Oak Park officials gathered near the corner of South Boulevard and South Maple Avenue on Thursday, Aug. 24, to mark the official groundbreaking of Oak Park’s newest residential development.
The 11-story mixed-use apartment building by Lincoln Property Company will include 263 residential units, 10,000 square feet of retail space and a 400-space parking garage. The project is estimated to cost about $80 million.
Oak Park trustees, village staff and Illinois Sen. Don Harmon, among others, attended the ceremonial event that marks the beginning of construction for the third major residential development built in Oak Park over the last couple of years.
Mayor Anan Abu-Taleb lauded the development, comparing it to the nearby Emerson Apartments development just across the Green Line tracks, which, like the Lincoln development, was built on village-owned surface parking lots.
“Isn’t it great to see what has become of that vacant lot – to see the jobs, the new neighbors and the vitality it’s bringing to our community,” Abu-Taleb said.
He noted that Lincoln paid $1.1 million for the two parking lots near Harlem and that the developer is building five affordable units and contributing $700,000 to the village’s affordable housing fund.
The building, once completed, is estimated to bring the village $900,000 in annual property and sales tax revenue, Abu-Taleb said.
“Projects of this scale can go a long way toward easing the tax burden on homeowners who do the heavy lifting for our tax base,” he said.
The project is expected to take about two years to complete and add 500 new residents to the village.
Although elected officials and Lincoln Property Company executives were all smiles at the groundbreaking event, the project appeared stalled earlier this year, when the Oak Park Board of Trustees voted to begin fining the company $75,000 a month if it did not begin construction by June 29.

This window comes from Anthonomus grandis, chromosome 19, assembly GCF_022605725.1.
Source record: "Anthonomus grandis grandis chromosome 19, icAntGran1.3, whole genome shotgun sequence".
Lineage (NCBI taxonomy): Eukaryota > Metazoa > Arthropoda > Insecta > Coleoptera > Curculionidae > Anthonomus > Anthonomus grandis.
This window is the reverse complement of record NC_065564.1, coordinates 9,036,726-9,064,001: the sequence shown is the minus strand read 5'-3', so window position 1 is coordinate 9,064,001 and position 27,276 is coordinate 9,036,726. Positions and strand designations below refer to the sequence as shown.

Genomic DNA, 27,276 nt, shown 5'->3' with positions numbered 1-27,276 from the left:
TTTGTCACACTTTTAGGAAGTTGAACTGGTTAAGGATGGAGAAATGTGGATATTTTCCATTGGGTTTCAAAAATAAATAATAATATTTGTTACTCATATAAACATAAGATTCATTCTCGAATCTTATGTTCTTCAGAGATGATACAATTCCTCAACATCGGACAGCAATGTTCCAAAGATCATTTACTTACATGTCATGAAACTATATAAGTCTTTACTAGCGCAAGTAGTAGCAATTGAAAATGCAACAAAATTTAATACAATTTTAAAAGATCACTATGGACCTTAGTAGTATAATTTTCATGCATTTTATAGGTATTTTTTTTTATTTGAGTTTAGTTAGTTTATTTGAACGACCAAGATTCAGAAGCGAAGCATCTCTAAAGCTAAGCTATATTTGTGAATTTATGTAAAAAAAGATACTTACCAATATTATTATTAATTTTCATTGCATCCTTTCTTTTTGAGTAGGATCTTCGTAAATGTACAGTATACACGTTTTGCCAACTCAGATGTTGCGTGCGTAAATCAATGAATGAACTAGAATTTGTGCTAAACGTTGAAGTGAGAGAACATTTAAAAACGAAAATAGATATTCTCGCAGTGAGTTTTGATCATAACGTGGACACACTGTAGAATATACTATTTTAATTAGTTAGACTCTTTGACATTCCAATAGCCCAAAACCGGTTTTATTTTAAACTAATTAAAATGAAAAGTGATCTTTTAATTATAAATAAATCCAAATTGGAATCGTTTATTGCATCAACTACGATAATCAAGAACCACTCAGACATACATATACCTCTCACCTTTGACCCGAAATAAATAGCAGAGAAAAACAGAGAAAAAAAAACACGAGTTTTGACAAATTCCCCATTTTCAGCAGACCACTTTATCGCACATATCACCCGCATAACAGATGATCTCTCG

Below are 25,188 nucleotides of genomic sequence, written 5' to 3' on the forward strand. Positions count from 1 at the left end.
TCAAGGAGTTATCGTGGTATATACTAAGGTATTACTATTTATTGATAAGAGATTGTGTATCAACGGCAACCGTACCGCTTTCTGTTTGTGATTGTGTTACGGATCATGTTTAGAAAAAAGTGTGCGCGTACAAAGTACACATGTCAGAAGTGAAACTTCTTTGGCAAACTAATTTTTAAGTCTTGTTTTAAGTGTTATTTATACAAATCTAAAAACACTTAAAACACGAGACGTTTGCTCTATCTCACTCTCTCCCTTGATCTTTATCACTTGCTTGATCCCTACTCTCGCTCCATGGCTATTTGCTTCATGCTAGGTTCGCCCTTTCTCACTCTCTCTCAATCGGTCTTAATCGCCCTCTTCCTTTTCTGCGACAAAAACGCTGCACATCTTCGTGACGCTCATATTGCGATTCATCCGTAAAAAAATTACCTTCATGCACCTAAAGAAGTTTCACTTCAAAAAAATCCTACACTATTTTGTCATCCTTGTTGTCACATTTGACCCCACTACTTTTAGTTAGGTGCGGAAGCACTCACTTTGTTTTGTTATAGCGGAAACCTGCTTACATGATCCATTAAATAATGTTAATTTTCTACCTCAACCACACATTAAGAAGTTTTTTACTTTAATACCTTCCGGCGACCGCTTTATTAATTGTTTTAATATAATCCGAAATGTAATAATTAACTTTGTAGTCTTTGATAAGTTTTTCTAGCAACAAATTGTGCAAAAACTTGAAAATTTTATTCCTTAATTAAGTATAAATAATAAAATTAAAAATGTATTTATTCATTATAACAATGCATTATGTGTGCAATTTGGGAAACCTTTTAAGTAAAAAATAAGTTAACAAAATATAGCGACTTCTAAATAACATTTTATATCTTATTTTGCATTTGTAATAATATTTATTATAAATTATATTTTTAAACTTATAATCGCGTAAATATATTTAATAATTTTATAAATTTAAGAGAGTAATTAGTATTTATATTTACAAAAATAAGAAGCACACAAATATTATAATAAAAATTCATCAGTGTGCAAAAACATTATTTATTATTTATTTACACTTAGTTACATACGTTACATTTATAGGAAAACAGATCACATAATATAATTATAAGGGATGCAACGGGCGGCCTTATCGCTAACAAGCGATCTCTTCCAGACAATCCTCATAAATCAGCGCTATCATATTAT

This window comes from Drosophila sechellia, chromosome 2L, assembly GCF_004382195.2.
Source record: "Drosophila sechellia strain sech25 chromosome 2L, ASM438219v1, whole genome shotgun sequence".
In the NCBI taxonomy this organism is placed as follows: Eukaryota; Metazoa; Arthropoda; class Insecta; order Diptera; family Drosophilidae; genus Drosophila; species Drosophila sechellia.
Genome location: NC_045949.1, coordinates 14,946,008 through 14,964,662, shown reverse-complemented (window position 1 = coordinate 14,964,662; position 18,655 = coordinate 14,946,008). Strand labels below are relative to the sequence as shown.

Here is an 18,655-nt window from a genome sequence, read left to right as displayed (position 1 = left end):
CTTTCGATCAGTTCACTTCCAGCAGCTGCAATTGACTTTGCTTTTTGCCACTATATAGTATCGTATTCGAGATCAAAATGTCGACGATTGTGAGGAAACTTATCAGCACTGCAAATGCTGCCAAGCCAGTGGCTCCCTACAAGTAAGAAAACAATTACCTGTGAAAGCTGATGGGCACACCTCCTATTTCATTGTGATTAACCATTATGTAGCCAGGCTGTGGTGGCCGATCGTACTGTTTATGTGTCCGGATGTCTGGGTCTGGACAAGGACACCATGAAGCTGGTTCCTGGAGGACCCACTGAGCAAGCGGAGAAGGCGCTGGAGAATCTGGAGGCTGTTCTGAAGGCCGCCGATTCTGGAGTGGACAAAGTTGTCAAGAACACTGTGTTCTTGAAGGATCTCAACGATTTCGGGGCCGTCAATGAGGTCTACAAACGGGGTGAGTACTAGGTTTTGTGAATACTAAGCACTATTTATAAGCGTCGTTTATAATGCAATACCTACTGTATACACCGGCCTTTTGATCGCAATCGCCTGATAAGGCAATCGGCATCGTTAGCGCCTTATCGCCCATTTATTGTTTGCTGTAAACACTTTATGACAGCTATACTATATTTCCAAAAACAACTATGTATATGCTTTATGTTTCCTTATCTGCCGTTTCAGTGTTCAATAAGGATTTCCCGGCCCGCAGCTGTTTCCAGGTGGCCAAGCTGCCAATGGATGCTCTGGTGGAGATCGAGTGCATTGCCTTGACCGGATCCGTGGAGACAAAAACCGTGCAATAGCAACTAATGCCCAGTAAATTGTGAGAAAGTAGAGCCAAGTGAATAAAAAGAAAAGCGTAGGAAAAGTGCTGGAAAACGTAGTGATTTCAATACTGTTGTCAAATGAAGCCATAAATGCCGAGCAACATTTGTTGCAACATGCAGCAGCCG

Despite the deadline conflict, Lincoln began preliminary work on time and avoided the fines. Joe Segobiano, director of development for Lincoln, said at the groundbreaking that it was a smooth process working with the village.
“We vetted it with the public and talked a lot with the local neighbors and overall we were very, very happy with the process,” he said as cranes and construction equipment began moving dirt on the site behind him. “We think at the end of the day the outcome was fair for both us as the developer as well as the community of Oak Park.”
Several Oak Park trustees were on hand to witness the groundbreaking, several of whom were elected or appointed to the village board earlier this year.
“I’m just glad to see that lot being used – it’s been years,” said Trustee Jim Taglia. “I remember when it was a vacant lot and there was an Arby’s and whatever else was there.”
Trustee Deno Andrews said he also remembered the Arby’s and two other shops at the location that closed down decades ago.
“When those three left it was a troubled corner for decades,” he said. “I think that a transit-oriented development on this corner is a no-brainer. I think it’s going to be a great addition to the neighborhood and it’s certainly going to add some vibrancy to downtown.
Andrews said he believes it is the right size, shape, height and concept for the area.
Trustee Dan Moroney noted that since it’s on the other side of the train tracks, the development is not technically downtown.
“The fact that a developer is willing to invest over $80 million in a location that’s offset from the specific downtown area, it’s important to realize that component to this development,” he said.
Village Manager Cara Pavlicek said that although the village has sold off several of its surface parking lots, it was always the village’s intention to redevelop the properties. “(The parking lots) were sort of placeholders until a development in the village could flip it to the private sector,” she said.
She said parking garages at the Emerson and the Lincoln development will add parking spaces to the area and will be run through a public-private partnership between the owner and the village.
“Probably the more interesting thing that nobody’s paying much attention to is that Emerson and Lincoln are going to be publicly operated private parking garages, and so creating some sense of not having the village be a monopoly in the parking system I think will also force the village to improve its quality,” she said.
Pavlicek said the deal will “create something where you’ll see a private operator deliver public parking, and we’ll learn from what they’re doing and it will be a good thing.”